(directed by Woody Allen, 2013)
**** (out of 5)
> I count this among the very best latter-day Woody Allen films.
. It was refreshing, because it so didn’t feel like a Woody Allen film. Missing were the zippy zingers, the witty bon mots, the casual, seemingly effortless erudition that often betrays his stand up comedy/comedy writer roots, where if Woody himself is not in it, there is always a character that transparently represents him- a mouthpiece for his peculiar blend of wit and neurosis. Cate Blancett was as good as they say- but it’s all there in Woody’s effortless dialogue. I suspect many actresses would have been memorable in this plumb role of a clueless, frazzled, loquacious, self-obsessed mess of a woman.
. The scene where she reveals intimate details about her life in a very adult way to two shocked children is absolutely priceless! I loved watching fine New Jersey actor Bobby Cavalle show a different, more nuanced side of himself than we see in HBO’s fine ”Boardwalk Empire”, where he plays an amoral monster of a gangster. Here, he is a simple if roughhewn man hopelessly in love with Jasmine’s quasi-sister, wonderfully played by Sally Hawkins who is actually the heart and soul of the movie. (Nominated for the role, will not win.) Jasmine herself is a bit of a monster- her personality grotesquely distorted by a life of privilege fueled by pills and booze. Here, she borders on a broad stereotype- but we recognize Jasmine. Who hasn’t met a person like her- someone who will tell you their intimate lifestory at the drop of a hat, whether you want to hear it or not?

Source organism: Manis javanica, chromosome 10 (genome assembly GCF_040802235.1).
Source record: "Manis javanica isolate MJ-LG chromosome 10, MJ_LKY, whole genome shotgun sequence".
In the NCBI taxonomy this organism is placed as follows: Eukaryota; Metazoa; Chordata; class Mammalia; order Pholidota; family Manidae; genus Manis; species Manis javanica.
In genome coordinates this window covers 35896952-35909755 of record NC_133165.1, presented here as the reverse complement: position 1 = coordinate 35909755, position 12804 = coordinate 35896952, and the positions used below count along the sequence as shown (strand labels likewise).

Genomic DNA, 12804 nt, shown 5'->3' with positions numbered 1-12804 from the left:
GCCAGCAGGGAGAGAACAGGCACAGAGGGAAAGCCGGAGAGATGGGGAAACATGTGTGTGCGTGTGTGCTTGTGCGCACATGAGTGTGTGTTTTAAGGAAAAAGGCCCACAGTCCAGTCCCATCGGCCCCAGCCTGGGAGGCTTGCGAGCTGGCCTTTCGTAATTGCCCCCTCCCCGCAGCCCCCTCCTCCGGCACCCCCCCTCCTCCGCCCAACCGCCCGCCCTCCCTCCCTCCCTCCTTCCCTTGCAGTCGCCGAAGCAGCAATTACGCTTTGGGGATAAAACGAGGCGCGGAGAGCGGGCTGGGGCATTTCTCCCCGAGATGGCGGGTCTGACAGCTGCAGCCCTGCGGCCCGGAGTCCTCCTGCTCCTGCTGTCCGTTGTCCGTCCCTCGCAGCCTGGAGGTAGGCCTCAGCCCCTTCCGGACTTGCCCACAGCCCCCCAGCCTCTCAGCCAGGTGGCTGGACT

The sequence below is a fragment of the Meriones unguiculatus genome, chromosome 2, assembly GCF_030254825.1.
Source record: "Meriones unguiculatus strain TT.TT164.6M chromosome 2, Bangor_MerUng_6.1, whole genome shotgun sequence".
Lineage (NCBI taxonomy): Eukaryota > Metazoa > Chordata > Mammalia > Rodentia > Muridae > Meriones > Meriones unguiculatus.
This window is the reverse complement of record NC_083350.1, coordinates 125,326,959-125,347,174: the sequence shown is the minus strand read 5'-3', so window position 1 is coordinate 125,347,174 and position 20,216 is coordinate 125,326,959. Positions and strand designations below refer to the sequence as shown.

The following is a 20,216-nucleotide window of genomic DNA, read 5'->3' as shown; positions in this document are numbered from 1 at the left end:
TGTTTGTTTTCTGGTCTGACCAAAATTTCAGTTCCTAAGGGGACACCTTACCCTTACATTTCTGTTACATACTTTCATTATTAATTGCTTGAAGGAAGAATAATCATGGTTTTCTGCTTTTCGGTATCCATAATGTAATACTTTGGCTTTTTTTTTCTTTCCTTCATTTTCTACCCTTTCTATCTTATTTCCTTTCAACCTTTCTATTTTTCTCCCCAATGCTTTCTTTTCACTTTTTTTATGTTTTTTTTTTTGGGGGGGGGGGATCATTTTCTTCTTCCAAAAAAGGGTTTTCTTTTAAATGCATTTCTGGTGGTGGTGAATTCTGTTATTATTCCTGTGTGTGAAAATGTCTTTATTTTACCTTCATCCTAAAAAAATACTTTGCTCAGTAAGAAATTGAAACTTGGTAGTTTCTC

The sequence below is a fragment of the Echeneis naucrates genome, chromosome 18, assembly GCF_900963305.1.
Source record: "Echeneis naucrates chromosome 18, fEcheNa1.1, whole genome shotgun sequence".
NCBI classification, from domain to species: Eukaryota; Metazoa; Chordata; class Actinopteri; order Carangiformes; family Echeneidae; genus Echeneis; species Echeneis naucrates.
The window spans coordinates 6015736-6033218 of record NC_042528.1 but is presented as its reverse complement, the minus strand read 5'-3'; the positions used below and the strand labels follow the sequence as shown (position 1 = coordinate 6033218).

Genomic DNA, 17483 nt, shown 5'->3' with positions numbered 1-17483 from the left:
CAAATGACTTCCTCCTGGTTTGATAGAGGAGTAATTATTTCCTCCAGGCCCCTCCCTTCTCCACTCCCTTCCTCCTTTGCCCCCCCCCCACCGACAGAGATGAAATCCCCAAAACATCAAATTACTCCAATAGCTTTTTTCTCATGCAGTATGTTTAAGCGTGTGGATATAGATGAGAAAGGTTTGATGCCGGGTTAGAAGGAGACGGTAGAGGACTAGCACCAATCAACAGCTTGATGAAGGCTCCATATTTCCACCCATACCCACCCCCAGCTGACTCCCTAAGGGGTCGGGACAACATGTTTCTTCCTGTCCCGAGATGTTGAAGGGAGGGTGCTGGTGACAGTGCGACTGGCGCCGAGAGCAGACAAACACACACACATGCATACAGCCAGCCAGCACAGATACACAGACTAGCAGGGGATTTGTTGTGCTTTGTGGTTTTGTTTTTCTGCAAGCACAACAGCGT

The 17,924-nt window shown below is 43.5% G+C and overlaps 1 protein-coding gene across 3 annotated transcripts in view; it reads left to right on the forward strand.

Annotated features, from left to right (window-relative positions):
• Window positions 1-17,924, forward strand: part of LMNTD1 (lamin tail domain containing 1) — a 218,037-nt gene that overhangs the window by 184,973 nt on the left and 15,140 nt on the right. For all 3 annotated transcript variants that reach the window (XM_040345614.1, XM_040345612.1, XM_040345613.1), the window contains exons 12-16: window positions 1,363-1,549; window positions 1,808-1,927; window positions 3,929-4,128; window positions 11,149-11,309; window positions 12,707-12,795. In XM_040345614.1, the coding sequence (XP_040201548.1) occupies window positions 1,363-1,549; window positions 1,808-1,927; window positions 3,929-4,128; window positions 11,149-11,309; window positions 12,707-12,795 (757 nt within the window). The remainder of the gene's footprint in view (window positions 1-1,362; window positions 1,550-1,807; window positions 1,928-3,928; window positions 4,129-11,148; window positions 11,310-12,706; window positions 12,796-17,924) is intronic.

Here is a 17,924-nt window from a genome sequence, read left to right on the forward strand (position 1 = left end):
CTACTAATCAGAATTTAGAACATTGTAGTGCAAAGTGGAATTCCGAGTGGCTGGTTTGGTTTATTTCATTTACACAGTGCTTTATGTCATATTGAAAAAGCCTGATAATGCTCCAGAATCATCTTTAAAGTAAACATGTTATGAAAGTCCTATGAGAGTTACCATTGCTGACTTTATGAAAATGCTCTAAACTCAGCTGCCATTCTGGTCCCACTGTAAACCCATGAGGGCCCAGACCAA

. One strange thing: on at least three occasions, I thought Mr. Allen actually made a mistake in the editing. That is, he missed great opportunities that would have lengthened the film by a few seconds at most, but strengthened the scenes immeasurably. I’m talking about reaction shots. The timing seemed off to me, when he suddenly cut away without showing us how others reacted to Jasmine’s outrageous monologues- the scene with the kids being a prime example.
> I am sorry for the current drama in Woody’s life, but thrilled to see Mr. Allen can still be so very, very good, and I could sure see Cate walking away with another Oscar for this.
(NOTE: She did… to nobody’s surprise. And it was an Oscar she earned.)
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